Don’t believe me? Here’s some examples:

  • UK, 1979: Chancellor Geoffrey Howe cuts marginal tax rate from 83% (!) to 60%. Before the cuts, the top 1% of taxpayers were paying 11% of total income tax received. Nine years later, despite the hefty cuts, they were paying 14% of total income tax.
  • UK, 1980s: Chancellor Nigel Lawson cuts marginal rate further, to 40%. By 1997, the top 1% of taxpayers are paying 21% of income tax received. Thus halving the marginal tax rate doubled the income tax receipts from the wealthiest 1%.
  • US, 1920s: Presidents Coolidge and Harding reduced the top tax rate from 73% to 25%. The share of tax paid by earners making over $100,000 nearly doubled between 1921 and 1925, from 28% to 51%.
  • US, 1961: The top tax rate under Eisenhower had crept up to a staggering 91%. The Democrats supported by Kennedy dropped this to 70%. He stated, a few months before a sniper removed the occipital lobes of his cerebral hemispheres: "[T]ax rates are too high today and tax revenues are too low, and the soundest way to riase revenues in the long run is to cut the tax rates..." As a result of the Kennedy tax cuts, those earning over $50,000 increased the amount of tax paid by 40%, and paid 15% of income tax received in 1966, as opposed to 12% in 1963. Total income tax received went up from $69b in 1964 to $96b in 1968.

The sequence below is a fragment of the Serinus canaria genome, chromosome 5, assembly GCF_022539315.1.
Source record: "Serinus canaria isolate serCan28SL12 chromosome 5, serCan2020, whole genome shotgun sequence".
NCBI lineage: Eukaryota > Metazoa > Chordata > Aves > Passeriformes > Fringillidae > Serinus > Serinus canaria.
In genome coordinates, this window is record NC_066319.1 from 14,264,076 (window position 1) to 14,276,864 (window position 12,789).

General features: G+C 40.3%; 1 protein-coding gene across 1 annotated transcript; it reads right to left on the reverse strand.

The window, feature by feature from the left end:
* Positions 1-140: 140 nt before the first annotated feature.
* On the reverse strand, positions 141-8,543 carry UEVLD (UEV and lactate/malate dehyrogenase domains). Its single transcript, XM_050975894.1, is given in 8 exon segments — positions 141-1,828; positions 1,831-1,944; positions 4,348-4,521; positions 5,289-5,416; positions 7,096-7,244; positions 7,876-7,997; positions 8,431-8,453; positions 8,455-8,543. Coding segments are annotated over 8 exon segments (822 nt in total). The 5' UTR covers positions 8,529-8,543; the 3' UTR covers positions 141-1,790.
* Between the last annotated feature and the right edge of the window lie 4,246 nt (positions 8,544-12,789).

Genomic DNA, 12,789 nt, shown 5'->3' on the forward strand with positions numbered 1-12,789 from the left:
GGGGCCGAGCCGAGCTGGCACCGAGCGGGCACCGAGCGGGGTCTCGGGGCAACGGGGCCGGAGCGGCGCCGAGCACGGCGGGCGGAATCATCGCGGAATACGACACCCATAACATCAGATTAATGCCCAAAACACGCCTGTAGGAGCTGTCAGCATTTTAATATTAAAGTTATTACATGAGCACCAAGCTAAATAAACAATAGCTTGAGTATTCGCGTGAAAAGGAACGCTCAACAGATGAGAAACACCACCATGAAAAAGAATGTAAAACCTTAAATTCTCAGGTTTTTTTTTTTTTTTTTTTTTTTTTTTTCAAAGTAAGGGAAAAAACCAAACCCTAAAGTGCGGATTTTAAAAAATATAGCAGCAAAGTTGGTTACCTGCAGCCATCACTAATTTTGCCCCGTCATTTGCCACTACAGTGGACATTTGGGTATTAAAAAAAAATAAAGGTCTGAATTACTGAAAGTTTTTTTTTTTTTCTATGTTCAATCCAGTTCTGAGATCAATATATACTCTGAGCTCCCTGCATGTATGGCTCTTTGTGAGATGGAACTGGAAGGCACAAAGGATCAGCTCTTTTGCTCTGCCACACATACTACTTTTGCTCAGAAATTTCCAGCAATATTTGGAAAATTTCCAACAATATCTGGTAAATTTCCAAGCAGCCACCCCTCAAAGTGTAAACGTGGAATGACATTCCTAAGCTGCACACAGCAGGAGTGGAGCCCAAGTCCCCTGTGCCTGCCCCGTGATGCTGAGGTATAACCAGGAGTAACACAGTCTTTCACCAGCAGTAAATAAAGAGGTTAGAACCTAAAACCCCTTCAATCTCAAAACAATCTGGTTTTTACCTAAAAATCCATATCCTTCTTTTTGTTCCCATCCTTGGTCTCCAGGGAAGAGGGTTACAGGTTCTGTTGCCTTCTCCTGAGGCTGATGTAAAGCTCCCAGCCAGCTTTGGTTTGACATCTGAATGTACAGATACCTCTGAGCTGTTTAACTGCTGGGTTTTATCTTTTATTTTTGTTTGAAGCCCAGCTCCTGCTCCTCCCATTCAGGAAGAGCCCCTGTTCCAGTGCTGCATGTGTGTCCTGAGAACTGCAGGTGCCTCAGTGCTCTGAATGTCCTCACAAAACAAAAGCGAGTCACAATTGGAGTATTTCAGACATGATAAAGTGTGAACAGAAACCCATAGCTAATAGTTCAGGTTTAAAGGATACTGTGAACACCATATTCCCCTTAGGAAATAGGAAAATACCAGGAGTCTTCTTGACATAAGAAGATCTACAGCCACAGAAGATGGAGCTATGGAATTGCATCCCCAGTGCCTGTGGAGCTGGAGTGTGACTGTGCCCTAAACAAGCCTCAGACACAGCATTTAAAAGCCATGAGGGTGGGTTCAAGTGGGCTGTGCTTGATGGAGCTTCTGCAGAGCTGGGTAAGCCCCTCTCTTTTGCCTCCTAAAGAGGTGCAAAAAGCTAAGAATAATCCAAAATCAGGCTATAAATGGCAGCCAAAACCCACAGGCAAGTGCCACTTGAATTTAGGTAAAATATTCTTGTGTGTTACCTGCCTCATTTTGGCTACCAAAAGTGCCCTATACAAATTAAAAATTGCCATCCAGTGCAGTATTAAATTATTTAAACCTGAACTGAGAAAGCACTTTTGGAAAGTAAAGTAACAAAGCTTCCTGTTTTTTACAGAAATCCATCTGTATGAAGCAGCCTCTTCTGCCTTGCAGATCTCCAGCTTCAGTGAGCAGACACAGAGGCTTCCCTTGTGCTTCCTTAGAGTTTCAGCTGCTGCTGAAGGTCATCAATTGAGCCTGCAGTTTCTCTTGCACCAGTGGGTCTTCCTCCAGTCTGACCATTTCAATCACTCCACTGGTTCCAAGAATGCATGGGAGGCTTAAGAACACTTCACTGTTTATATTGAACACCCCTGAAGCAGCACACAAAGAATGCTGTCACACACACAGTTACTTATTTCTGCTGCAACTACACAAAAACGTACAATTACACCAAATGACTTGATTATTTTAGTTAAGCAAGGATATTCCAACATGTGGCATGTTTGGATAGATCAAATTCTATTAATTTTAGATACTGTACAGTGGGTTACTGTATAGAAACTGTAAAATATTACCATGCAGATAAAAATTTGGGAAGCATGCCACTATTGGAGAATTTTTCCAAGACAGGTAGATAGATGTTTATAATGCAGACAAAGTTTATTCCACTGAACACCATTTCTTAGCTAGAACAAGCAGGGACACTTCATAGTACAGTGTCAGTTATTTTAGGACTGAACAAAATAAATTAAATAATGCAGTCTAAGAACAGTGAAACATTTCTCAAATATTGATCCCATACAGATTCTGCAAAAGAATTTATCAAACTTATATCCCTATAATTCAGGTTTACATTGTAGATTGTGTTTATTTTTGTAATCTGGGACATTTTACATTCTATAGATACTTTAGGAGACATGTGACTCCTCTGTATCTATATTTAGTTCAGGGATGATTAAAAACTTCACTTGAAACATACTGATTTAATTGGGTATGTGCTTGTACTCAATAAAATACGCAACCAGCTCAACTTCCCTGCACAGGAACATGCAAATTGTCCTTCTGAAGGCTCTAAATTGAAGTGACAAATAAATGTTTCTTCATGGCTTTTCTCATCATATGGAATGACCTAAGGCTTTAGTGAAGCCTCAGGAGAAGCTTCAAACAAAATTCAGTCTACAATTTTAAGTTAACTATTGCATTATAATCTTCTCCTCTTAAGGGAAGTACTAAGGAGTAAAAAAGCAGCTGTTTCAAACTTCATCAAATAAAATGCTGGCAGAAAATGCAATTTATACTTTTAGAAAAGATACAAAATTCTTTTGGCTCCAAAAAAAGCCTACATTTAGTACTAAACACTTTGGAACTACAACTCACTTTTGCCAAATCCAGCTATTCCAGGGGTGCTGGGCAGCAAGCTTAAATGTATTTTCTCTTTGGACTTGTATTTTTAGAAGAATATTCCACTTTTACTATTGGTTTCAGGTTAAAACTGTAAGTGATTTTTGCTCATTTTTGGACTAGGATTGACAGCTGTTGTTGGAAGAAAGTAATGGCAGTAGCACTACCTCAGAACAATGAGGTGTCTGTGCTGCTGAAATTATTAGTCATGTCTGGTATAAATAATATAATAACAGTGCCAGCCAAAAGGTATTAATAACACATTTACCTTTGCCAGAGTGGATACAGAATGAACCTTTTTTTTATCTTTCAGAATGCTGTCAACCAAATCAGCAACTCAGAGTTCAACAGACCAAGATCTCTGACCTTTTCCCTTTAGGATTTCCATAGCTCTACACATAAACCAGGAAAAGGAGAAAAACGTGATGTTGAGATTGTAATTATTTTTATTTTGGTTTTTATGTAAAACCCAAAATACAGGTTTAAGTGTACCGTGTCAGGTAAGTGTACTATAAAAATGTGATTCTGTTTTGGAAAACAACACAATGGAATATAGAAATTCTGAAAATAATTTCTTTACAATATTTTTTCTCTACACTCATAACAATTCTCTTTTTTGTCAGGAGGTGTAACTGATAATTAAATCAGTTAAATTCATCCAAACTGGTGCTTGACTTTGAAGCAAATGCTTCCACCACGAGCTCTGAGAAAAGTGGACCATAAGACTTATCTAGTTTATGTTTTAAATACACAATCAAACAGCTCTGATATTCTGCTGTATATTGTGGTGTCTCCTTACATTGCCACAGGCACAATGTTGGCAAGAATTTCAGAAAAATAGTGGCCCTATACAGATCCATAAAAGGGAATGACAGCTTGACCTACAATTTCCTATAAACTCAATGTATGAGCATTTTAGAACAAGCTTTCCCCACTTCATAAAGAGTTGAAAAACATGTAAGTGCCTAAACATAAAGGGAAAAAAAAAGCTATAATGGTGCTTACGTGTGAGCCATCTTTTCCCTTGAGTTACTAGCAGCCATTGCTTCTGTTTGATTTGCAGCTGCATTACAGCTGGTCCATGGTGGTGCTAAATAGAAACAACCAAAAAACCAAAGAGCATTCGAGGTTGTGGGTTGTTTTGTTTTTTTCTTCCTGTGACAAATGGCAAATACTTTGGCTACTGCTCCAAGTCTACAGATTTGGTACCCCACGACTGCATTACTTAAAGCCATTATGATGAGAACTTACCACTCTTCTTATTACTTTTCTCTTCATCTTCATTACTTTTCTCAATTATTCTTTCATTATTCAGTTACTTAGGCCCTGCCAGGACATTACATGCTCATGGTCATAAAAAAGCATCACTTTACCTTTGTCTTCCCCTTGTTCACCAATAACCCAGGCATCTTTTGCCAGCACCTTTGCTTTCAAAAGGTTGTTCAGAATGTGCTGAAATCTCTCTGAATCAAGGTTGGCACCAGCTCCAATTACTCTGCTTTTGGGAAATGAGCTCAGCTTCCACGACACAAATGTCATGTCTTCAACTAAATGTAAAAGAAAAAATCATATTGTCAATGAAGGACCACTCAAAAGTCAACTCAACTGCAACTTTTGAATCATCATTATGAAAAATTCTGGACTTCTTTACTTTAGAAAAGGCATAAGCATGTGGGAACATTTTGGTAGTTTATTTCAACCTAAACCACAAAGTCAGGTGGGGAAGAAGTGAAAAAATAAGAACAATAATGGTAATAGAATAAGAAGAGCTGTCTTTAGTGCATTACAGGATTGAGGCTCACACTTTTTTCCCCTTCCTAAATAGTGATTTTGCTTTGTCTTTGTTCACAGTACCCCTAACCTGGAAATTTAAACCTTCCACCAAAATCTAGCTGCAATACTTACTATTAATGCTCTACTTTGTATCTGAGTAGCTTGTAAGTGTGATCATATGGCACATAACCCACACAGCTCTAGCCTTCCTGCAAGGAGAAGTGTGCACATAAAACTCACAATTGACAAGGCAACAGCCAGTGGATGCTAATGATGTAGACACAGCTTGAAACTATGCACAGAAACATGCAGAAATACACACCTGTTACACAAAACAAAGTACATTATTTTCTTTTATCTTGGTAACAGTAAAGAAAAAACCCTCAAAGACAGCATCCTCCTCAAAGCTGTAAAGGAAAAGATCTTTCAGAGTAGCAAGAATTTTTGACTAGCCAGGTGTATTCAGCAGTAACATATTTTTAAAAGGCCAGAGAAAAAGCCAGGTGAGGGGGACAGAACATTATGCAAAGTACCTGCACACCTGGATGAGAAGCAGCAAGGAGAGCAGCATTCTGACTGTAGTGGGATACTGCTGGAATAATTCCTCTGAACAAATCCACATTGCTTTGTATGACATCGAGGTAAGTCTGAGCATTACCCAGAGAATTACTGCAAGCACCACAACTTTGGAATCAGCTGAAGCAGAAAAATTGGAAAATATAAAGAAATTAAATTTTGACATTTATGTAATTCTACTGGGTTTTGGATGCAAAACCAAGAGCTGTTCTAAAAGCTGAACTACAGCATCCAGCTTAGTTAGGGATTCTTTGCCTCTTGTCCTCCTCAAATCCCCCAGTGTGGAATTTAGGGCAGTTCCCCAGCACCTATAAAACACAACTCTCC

• US, 1981: Under President Reagan, Congress reduced the top tax rate from 70% to 50%. Between 1981 and 1988 the top 1% of tax earners increased their share of tax received from 18 to 28%, while the bottom 50% of taxpayers decreased their contribution to income tax received from 7.5% to 5.7% over this same period.
  • US, 1991: George H W Bush, elected on a platform of "no new taxes", supported the introduction of new taxes including raising the top tax rate from 21 to 31%. The net result was that the wealthiest Americans paid $6.5b less in 1991 than they had the previous year before the tax was introduced. Federal tax results as a proportion of GDP dropped too.